HOSPITALIZED. François Mitterrand, 75, President of France since 1981; for prostate surgery; in Paris.
DIED. Larry Trapp, 43, a former Grand Dragon in the Ku Klux Klan; of complications from diabetes; in Lincoln, Nebraska. Trapp renounced his ties to the Klan a year ago, after a Jewish cantor, Michael Weisser, and his wife Julie responded to Trapp's threatening phone calls by befriending him. The Weissers moved Trapp, a blind double amputee, into their own home and cared for him.
DIED. Anthony Perkins, 60, actor who starred as the motel keeper Norman Bates in the Alfred Hitchcock thriller Psycho; of AIDS; in Hollywood.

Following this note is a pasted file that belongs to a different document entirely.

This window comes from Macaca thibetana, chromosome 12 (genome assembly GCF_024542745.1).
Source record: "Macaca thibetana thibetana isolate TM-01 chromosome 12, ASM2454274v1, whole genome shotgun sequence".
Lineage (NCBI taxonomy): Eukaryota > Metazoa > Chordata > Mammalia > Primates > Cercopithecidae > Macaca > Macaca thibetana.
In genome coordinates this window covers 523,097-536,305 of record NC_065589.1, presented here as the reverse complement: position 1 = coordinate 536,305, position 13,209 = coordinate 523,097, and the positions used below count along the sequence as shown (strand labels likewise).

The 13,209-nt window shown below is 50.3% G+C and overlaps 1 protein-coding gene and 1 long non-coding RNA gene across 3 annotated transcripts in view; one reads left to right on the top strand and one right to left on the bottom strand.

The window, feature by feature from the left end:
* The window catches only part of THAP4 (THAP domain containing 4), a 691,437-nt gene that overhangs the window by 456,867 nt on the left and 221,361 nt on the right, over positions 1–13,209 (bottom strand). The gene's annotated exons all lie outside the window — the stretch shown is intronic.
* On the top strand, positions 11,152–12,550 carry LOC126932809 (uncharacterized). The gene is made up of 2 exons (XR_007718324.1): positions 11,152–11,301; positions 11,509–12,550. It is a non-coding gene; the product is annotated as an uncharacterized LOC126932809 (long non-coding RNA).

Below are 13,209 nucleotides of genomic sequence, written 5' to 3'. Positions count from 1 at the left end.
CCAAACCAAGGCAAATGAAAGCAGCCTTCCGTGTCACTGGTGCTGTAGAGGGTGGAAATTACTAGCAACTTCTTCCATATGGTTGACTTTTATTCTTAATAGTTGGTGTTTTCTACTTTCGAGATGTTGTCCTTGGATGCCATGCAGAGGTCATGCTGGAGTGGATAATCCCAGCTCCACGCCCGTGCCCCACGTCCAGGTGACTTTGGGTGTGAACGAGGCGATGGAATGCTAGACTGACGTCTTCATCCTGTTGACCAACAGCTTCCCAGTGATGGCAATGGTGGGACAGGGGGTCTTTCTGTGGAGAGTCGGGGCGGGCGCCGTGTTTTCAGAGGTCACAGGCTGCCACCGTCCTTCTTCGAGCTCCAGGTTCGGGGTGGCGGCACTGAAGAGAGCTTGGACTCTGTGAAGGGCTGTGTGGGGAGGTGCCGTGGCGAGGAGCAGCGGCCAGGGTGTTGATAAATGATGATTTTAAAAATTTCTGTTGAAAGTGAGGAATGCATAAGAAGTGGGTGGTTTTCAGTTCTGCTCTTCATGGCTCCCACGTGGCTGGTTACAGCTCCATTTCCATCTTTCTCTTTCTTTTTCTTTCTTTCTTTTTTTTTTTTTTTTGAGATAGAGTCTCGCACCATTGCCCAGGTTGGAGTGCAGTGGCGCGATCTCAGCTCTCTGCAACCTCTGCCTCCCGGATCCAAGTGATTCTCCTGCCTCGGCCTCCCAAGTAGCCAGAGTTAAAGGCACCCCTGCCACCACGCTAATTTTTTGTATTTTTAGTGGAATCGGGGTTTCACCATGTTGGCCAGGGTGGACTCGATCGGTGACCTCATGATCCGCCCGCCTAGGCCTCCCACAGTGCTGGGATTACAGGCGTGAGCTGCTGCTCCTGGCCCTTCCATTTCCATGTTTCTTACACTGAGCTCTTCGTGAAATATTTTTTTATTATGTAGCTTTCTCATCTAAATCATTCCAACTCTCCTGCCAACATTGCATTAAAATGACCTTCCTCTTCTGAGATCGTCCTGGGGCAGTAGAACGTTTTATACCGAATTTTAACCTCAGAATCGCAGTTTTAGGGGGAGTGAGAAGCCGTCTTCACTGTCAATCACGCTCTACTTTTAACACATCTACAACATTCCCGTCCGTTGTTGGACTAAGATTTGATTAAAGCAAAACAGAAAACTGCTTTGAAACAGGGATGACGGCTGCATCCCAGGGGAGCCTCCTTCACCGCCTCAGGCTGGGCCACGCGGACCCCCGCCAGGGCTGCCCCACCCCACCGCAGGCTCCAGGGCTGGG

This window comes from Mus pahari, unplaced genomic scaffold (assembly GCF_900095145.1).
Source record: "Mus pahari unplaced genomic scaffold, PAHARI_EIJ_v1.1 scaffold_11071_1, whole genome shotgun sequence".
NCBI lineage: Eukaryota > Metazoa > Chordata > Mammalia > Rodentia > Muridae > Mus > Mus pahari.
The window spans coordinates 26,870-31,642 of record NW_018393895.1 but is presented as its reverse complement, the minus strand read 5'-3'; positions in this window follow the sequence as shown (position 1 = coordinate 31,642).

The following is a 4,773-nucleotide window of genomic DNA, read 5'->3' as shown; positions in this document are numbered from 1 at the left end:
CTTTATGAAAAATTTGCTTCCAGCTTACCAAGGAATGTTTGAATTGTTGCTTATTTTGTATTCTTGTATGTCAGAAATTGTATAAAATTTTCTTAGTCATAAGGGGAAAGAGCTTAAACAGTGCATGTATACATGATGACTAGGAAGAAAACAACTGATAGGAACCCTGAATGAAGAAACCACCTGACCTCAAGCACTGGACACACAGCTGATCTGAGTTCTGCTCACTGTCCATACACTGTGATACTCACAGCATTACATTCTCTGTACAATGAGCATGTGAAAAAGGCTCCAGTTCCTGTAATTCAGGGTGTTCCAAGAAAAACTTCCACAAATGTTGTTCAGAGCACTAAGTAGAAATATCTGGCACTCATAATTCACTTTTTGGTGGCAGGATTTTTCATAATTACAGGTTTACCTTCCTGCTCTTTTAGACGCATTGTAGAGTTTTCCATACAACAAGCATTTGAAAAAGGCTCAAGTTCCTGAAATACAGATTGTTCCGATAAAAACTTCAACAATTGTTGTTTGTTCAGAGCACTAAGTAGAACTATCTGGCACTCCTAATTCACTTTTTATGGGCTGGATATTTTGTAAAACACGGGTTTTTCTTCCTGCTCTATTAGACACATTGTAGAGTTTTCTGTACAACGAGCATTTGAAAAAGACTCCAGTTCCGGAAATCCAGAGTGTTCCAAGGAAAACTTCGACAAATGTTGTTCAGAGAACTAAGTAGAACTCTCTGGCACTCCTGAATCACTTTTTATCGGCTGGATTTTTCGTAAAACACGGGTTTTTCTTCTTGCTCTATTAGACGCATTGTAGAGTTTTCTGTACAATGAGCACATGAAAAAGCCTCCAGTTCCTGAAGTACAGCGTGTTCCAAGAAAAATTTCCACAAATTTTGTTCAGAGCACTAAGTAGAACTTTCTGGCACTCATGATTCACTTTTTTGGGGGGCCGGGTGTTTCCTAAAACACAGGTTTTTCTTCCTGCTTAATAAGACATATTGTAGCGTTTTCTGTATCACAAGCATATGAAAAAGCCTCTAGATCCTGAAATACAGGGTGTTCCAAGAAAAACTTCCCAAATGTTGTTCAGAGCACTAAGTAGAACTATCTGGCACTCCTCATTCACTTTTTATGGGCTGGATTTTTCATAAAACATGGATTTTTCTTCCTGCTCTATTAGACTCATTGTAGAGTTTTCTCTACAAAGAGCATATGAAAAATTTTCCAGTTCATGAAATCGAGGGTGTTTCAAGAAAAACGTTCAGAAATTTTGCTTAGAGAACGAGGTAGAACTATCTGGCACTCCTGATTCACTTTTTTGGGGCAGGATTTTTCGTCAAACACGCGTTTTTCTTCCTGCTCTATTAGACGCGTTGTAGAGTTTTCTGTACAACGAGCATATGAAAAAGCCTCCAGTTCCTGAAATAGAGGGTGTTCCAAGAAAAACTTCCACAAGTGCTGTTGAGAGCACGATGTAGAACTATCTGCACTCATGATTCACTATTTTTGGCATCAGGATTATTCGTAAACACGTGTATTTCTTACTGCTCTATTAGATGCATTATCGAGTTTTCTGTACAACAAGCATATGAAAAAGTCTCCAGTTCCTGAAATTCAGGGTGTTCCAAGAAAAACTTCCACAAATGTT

DIED. Henry Ephron, 81, screenwriter, playwright and producer; in Los Angeles. Ephron, in tandem with his wife Phoebe, wrote a number of popular screenplays for films such as Desk Set, starring Spencer Tracy and Katharine Hepburn. Their children include writer Nora Ephron.
DIED. Fritz Leiber Jr., 81, seminal writer of science fiction and fantasy; in San Francisco. Leiber's science fiction included Coming Attraction, one of the earliest short stories to imagine a socially devastated post-nuclear war America, and the classic time-travel novel The Big Time.
DIED. Quentin Burdick, 84, Democratic U.S. Senator from North Dakota for more than 30 years; in Fargo, North Dakota. Burdick, whose father was a Republican Congressman, was an unabashed advocate of pork-barrel projects for his state, earning him the sobriquet "the King of Pork."